Contract dispute adds to confusion
But in their 2002 book Deceptions and Doublecross: How the NHL Conquered Hockey, authors Morey Holzman and Joseph Nieforth argued that Ritchie — despite "some debate amongst hockey fans over the years" — probably deserved first-goal honours. Why? Because the start of the Canadiens-Ottawas game was delayed 15 minutes by a contract dispute involving several of the Ottawa club's players, while "the Toronto-Wanderers game started on time."
On time, yes, but the central mystery remained: At precisely what hour was the Montreal game scheduled to start? If the puck-drop was set for 9 p.m., then the Ottawa game and Malone's goal might have come first.
The discovery of the advertisement in Le Canada — and its clear indication that the Montreal game was to begin at 8:15 p.m. — finally resolves the issue.
The Arena stood at the corner of Ste-Catherine St. and Wood Ave. in the Montreal neighbourhood of Westmount. (Library and Archives Canada)
There's never been any suggestion that the Montreal game was delayed. So combined with the later, 8:30 p.m. scheduled start in Ottawa — and the 15-minute delay on top of that — it's clear that the city of Montreal, the visiting "Torontos" and the hometown Wanderers (including opening scorer Ritchie) had a half-hour head start in claiming their unique place in NHL history.
Montreal-area hockey historian Jean-Patrice Martel, president of SIHR and co-author of the 2014 book On the Origin of Hockey, was surprised the telltale advertisement had not been discovered earlier.
'There are situations where the difficulty is in knowing what to look for.'- Jean-Patrice Martel, hockey historian
"I did not find any book, article, blog entry or even exchange on the SIHR electronic discussion group (or any other) that stated that the Wanderers' game had started at 8:15 p.m.," said Martel, who discussed the finding with other SIHR members, as well.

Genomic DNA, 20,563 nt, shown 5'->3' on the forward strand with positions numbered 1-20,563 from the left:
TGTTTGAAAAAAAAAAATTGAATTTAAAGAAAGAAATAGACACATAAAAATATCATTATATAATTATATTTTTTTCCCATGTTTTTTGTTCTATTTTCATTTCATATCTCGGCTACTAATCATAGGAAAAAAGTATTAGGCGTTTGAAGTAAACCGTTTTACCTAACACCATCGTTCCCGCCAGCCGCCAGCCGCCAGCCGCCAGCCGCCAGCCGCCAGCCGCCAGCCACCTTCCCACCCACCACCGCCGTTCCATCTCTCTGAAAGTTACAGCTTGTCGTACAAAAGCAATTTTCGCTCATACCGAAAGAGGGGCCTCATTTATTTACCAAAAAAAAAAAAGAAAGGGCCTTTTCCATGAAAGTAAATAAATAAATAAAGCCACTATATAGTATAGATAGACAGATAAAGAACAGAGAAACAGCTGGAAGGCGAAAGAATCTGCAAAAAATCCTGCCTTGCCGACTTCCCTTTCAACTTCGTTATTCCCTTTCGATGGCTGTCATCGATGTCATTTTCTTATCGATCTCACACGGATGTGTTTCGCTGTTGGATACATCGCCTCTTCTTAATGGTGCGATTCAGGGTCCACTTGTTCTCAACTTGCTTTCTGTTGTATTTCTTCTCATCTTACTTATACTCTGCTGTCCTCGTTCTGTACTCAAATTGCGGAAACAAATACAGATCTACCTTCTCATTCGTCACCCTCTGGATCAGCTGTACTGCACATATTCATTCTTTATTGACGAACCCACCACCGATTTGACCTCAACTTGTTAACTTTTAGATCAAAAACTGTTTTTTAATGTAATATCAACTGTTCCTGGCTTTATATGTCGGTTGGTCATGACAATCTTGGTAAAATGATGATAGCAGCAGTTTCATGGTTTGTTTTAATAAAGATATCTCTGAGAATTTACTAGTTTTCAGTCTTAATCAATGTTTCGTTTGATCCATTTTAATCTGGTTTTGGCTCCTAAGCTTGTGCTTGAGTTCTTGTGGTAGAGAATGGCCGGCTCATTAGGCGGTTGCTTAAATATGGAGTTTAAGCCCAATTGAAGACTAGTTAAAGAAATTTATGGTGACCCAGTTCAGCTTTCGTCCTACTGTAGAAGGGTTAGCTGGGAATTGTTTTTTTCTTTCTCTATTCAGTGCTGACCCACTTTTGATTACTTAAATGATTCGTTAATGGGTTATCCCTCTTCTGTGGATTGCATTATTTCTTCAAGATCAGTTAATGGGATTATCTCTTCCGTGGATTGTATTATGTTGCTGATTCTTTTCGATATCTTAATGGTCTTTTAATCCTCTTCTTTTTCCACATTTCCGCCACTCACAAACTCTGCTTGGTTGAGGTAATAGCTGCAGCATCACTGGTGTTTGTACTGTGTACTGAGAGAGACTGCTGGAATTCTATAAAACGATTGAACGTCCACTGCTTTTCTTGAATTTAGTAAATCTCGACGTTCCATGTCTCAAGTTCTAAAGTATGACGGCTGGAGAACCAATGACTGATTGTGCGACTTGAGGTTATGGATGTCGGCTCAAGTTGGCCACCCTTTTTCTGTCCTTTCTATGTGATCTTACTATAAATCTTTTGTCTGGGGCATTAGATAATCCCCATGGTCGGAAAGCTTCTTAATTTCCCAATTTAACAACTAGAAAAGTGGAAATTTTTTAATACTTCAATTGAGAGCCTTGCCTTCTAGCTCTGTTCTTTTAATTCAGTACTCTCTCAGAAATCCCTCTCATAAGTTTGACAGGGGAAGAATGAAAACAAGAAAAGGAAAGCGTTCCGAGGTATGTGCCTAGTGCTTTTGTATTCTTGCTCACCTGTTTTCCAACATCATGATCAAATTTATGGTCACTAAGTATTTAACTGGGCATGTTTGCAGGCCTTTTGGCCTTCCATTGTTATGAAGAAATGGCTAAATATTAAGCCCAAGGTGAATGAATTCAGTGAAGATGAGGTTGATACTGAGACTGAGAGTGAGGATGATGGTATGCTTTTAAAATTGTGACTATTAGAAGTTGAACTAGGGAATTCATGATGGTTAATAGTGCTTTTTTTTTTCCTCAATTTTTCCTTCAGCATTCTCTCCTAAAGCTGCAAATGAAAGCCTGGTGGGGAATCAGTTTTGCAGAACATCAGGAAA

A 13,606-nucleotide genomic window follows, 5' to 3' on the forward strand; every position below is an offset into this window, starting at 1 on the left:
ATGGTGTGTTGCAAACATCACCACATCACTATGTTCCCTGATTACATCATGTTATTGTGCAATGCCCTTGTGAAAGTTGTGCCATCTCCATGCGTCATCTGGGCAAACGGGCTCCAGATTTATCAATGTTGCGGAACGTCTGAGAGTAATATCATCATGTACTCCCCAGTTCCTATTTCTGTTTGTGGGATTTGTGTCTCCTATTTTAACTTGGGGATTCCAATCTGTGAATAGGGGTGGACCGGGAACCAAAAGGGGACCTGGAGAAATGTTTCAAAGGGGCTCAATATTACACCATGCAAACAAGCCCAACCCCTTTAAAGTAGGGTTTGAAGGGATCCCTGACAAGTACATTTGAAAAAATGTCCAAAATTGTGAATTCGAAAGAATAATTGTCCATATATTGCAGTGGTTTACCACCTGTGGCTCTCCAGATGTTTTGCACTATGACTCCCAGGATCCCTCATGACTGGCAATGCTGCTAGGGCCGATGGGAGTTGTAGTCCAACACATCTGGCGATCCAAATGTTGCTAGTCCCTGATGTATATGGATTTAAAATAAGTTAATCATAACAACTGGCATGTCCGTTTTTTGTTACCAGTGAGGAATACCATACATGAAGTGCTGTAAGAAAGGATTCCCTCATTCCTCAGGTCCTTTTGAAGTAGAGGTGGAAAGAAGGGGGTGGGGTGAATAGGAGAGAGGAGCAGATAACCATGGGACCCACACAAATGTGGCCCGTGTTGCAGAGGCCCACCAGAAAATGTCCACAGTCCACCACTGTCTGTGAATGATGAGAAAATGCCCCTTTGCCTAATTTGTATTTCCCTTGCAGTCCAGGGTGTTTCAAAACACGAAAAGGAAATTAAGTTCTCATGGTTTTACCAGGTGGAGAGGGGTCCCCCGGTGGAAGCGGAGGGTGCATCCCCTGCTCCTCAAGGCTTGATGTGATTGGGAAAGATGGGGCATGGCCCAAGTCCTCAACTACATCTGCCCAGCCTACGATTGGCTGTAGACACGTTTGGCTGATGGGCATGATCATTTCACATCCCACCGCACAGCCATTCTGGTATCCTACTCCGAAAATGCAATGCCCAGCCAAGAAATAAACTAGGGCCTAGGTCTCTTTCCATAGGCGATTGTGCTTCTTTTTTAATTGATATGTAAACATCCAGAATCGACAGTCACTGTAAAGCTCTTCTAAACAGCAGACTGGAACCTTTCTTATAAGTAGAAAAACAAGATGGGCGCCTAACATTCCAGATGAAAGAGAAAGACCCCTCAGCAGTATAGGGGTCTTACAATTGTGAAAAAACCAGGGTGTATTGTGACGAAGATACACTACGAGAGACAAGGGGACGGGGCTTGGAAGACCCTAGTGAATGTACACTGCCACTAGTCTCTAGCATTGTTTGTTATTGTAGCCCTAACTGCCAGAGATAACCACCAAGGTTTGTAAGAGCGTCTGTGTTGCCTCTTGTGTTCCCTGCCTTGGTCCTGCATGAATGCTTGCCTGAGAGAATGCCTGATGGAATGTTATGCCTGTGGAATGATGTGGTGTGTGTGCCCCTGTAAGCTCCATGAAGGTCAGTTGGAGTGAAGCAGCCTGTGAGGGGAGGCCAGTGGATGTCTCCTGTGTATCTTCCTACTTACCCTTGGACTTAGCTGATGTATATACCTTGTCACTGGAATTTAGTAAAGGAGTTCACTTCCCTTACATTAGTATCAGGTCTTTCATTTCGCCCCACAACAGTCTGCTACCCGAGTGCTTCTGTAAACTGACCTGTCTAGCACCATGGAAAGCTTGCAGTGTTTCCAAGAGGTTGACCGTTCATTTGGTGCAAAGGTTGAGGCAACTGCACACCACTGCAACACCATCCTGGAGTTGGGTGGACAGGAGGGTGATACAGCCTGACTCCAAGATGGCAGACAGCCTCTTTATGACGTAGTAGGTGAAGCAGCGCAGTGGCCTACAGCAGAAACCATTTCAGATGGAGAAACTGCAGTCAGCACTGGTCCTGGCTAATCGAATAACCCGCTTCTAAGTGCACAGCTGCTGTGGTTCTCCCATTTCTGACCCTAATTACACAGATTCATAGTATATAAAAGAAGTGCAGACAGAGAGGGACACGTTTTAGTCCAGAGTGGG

He also checked another historical French-language newspaper, La Patrie, for additional evidence of the Toronto-Wanderers start time — and, within minutes, found a virtually identical game-day advertisement confirming the 8:15 p.m. faceoff.
"There are situations when information is hard to find, and then there are situations where the difficulty is in knowing what to look for," he said, noting that the discovery of the Montreal start time "belongs to the second category."
A newspaper ad touts the game between the Montreal Canadiens and the Ottawa Hockey Club. The 8:30 p.m. start was delayed by a contract dispute. (Library and Archives Canada)
Now, he said, Montreal can claim the first-game honour and "Ritchie's goal can safely be considered to have been scored at least 25 minutes earlier than Malone's."
Among the other scorers in Montreal was Wanderers forward Harry Hyland, who notched three first-period goals against Toronto that night — now confirmed as the NHL's first hat trick — and went on to score five goals by the end of the game.
The NHL's opening-night game in Montreal offered two other nuggets for fans of hockey history. The Wanderers goalie — now confirmed as the first netminder in NHL history to earn a win — was Bert Lindsay. He was the father of future NHL legend Ted Lindsay, whose name adorns the trophy given annually to the league's most outstanding player, as chosen by his peers.
Hockey legend Ted Lindsay poses with the award named in his honour given to the league's best player as voted by his peers. (Greg Strong/Canadian Press)
And the Wanderers' player-coach Art Ross, a high-scoring defenceman in the pre-NHL era and namesake of the trophy given today to the NHL's top point-getter, recorded his first and only NHL goal near the end of the second period of the Toronto-Wanderers match. It was described by Le Canada as "le plus beau point de la soirée" — the most beautiful goal of the night.
The Montreal Arena — where it can finally be said with confidence that the NHL got its start — was gone within two weeks of that first game nearly a century ago.
A catastrophic fire consumed the 20-year-old rink on Jan. 2, 1918, and the Wanderers franchise, too, went up in flames. The club's sole NHL victory was its 10-9 win over Toronto in the game that we now know marked the true beginning of the league — and "launched 100 years of NHL hockey."